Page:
The year is 2015 and, according to the Internet, this is what "grunge" looks like:
Confused? Sure, we know you thought grunge looks like this:
The new grunge: For whatever reason, more than 20 years after grunge broke onto the scene (and before some of these Tumblr-using, all-black-everything devotees were even born), "grunge" has gone through an overhaul.
At time of writing, there are 7,649,921 posts tagged #grunge on Instagram, not to mention the countless posts tagged #grungeblog on Tumblr. The look, as these countless photos show, is all about black clothing, acid-wash jeans and anything oversized. It's also slick, body-conscious and looks pretty expensive.
Black satin slip dresses have replaced colorful babydolls. Shiny new Doc Martens have replaced clunky, unbranded utility boots. Pre-torn jeans have replaced bargain bin oversized slacks. Purposefully oversized sweaters and jackets from Urban Outfitters have replaced the actually thrifted, moth-bitten variety.
The most obvious difference between the old grunge and the new is how much money is seemingly being shelled out for the sake of looking effortlessly cool and a little bit messy. Walk into any Topshop, H&M or Zara and you'll notice that they're now catering to an audience that wants oversized jean jackets, clingy blouses and skinny black pants. If anything, grunge today is stylized, streamlined, almost French levels of chic.
It's a far cry, basically, from what grunge originally was.
A short history: Grunge, of course, is inherently unfashionable. As the New York Times wrote in 1992, when the trend was starting to peak, "Flannel and leatherette, the boho-hobo staples of second-hand attire, are the basics of a nonfashion statement. A flannel shirt worn around the waist is a precaution against the Pacific Northwest's mercurial clime. Army boots slog effectively through mud."
"It wasn't like somebody said, 'Let's all dress like lumberjacks and start Seattle chic!'" Jonathan Poneman, founder of Seattle-based record label Sub Pop, told the New York Times. "This stuff is cheap, it's durable and it's kind of timeless. It also runs against the grain of the whole flashy aesthetic that existed in the '80s."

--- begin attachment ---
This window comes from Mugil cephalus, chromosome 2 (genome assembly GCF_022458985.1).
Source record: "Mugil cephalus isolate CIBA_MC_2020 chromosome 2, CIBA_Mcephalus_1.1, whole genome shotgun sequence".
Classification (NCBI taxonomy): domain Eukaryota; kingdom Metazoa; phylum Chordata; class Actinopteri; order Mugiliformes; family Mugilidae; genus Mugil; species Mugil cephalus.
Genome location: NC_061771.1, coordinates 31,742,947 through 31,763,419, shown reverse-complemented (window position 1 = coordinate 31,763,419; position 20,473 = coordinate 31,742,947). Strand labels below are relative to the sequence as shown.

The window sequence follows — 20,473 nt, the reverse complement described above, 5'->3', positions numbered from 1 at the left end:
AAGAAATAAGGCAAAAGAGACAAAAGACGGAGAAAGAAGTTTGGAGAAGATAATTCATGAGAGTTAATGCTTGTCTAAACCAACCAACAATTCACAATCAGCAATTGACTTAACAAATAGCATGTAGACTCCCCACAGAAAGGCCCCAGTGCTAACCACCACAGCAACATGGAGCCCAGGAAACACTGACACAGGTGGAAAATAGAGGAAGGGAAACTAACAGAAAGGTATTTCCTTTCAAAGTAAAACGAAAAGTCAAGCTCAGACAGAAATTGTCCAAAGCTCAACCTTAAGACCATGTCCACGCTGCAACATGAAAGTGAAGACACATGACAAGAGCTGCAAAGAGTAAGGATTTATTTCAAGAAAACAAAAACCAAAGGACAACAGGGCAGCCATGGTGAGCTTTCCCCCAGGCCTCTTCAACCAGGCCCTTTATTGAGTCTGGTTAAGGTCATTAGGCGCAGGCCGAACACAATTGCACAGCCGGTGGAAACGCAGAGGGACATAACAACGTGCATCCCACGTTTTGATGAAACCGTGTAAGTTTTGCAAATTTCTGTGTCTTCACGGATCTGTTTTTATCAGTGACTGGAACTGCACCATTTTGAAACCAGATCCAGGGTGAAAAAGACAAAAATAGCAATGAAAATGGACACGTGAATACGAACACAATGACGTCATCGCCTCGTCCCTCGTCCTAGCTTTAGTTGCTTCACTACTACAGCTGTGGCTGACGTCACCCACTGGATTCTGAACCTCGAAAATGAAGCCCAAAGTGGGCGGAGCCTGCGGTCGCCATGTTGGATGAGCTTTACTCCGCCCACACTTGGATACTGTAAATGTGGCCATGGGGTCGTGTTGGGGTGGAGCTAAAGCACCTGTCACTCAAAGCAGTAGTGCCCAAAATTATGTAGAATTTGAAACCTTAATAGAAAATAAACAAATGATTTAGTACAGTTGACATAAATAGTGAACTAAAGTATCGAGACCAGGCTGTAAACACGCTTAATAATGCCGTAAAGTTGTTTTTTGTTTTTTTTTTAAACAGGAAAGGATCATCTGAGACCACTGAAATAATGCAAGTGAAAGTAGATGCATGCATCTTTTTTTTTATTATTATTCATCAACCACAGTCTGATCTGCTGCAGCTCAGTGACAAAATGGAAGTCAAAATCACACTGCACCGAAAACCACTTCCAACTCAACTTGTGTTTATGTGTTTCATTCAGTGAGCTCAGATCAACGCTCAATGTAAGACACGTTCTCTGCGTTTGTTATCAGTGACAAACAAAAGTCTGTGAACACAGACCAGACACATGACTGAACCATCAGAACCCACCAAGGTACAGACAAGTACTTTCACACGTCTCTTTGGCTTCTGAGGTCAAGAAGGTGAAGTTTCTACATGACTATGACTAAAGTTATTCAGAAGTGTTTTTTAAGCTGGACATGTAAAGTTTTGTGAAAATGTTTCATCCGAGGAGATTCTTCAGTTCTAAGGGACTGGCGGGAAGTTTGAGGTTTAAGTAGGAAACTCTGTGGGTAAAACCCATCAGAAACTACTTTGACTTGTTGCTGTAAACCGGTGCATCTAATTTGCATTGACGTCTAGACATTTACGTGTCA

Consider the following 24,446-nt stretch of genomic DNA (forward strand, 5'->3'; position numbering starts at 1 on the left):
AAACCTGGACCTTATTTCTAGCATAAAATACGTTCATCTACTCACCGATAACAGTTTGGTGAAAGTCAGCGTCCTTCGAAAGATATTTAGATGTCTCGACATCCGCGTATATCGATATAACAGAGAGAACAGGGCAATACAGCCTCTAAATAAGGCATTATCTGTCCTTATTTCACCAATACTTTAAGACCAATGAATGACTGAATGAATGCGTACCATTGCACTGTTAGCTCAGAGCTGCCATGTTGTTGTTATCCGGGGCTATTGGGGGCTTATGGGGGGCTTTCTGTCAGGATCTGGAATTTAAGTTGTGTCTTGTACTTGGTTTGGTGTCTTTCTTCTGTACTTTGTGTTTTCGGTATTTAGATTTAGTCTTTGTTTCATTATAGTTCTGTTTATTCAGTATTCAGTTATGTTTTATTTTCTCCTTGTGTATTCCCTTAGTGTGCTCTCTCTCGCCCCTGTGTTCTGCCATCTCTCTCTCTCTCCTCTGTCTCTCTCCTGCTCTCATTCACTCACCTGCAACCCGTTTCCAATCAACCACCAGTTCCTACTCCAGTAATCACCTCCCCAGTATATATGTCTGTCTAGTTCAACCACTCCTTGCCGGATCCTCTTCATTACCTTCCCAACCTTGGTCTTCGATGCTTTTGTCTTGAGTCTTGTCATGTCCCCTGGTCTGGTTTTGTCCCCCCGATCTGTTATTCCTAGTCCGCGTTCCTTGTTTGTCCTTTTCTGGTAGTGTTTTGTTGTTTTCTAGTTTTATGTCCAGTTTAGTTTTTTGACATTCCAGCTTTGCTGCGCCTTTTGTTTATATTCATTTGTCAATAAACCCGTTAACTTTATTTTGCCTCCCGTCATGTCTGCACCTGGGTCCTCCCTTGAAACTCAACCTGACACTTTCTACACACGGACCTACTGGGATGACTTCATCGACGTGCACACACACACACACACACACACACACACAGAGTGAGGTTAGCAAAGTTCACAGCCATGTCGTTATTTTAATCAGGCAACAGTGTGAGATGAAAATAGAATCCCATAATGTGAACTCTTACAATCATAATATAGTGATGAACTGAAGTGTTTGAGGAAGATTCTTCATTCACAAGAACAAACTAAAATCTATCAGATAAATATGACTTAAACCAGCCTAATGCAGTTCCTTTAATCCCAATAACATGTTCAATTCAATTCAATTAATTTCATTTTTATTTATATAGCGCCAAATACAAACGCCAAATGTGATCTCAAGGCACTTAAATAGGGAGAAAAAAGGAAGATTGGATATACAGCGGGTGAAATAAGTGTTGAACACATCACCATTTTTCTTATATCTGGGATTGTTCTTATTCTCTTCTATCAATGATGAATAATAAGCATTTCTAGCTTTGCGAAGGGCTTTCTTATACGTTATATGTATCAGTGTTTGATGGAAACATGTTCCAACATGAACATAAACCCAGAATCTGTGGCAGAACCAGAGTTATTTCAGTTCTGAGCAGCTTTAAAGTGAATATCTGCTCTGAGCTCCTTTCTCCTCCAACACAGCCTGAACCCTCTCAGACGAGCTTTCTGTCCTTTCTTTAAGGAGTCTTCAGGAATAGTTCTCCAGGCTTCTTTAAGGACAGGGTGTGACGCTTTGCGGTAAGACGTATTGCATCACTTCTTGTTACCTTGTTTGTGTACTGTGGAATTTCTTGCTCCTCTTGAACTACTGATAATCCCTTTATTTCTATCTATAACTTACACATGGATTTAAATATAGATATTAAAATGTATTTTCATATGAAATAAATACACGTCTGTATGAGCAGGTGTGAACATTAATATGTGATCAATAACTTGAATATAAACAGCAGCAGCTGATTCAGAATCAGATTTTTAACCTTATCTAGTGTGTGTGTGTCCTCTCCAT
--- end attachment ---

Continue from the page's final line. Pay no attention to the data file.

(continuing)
We can thank Marc Jacobs for taking the ratty look out from Seattle basements and into the fashion world when, in 1992, he sent models down the runway in garments influenced by the likes of Hole's Courtney Love and Kurt Cobain of Nirvana. When big-name models like Kate Moss twirled around in beanies and loose-fitting nightgowns inspired by musicians who rarely spent more than $10 on a single staple, the heightened aesthetic forced the fashion elite to take notice.
At the time of the show, experts called out fans of the show, offering withering critiques such as "The slaves to fashion who are sucker enough to fall for this grunge garbage deserve the slobby sartorial look they pay for." (*eyeroll*)
The brooding remains: The first generation of grunge was the opposite of slick or stylish; in fact, it was all about thrift. They had to go to their nearest Salvation Army and sift through grandma sweaters and curiously stained jeans to find the perfectly oversized cable-knit of their dreams.
Now, all the youths have to do is type "sweater" into the Urban Outfitters or ASOS search function to find precisely what they're looking for. With this overhaul, grunge has gone undoubtedly commercial. In an Instagram and Tumblr age, we're more aware than ever of our personal style, and perhaps more ready to spend to nail the "look."
What has been left unchanged since 1992, though, is the attitude that comes with wearing clothes that don't look clean and pristine. For some, it's all about the I-don't-give-a-fuck attitude. For others, it's all about being in the #SadGirlsClub. Photos bearing the tag #grungeblog tend to be moody, dark and inevitably full of youth.
Sure, black has replaced flannel, but grunge now, as it was then, is about a sense of not caring all that much about fashion, even though you secretly do.
So bravo, youths. Keep reinventing as you go. And remember that in fashion, everything old is new again — so keep those limited edition Doc Martens clean and, unlike the Beanie Babies your parents hoarded, maybe you'll actually find fortune in a few years.